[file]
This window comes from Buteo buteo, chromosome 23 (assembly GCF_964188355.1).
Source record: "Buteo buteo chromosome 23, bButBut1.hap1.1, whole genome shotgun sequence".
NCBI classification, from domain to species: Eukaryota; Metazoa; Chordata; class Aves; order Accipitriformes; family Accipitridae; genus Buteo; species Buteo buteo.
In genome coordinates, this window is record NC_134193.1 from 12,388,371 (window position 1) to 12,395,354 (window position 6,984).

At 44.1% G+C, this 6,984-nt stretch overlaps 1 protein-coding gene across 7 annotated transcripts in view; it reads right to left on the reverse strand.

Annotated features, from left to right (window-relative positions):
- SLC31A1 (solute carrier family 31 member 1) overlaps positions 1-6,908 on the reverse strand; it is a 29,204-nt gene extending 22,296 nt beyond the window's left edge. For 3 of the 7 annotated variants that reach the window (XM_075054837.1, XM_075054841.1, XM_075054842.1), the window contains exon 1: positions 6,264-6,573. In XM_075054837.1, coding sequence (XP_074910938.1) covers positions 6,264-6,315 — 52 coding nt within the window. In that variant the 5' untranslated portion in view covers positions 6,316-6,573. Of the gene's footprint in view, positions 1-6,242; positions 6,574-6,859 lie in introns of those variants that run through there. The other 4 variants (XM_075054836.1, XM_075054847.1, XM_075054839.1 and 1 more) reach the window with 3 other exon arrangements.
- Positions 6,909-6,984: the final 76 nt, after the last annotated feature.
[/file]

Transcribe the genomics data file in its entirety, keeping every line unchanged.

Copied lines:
This window comes from Buteo buteo, chromosome 23 (assembly GCF_964188355.1).
Source record: "Buteo buteo chromosome 23, bButBut1.hap1.1, whole genome shotgun sequence".
NCBI classification, from domain to species: Eukaryota; Metazoa; Chordata; class Aves; order Accipitriformes; family Accipitridae; genus Buteo; species Buteo buteo.
In genome coordinates, this window is record NC_134193.1 from 12,388,371 (window position 1) to 12,395,354 (window position 6,984).

At 44.1% G+C, this 6,984-nt stretch overlaps 1 protein-coding gene across 7 annotated transcripts in view; it reads right to left on the reverse strand.

Annotated features, from left to right (window-relative positions):
- SLC31A1 (solute carrier family 31 member 1) overlaps positions 1-6,908 on the reverse strand; it is a 29,204-nt gene extending 22,296 nt beyond the window's left edge. For 3 of the 7 annotated variants that reach the window (XM_075054837.1, XM_075054841.1, XM_075054842.1), the window contains exon 1: positions 6,264-6,573. In XM_075054837.1, coding sequence (XP_074910938.1) covers positions 6,264-6,315 — 52 coding nt within the window. In that variant the 5' untranslated portion in view covers positions 6,316-6,573. Of the gene's footprint in view, positions 1-6,242; positions 6,574-6,859 lie in introns of those variants that run through there. The other 4 variants (XM_075054836.1, XM_075054847.1, XM_075054839.1 and 1 more) reach the window with 3 other exon arrangements.
- Positions 6,909-6,984: the final 76 nt, after the last annotated feature.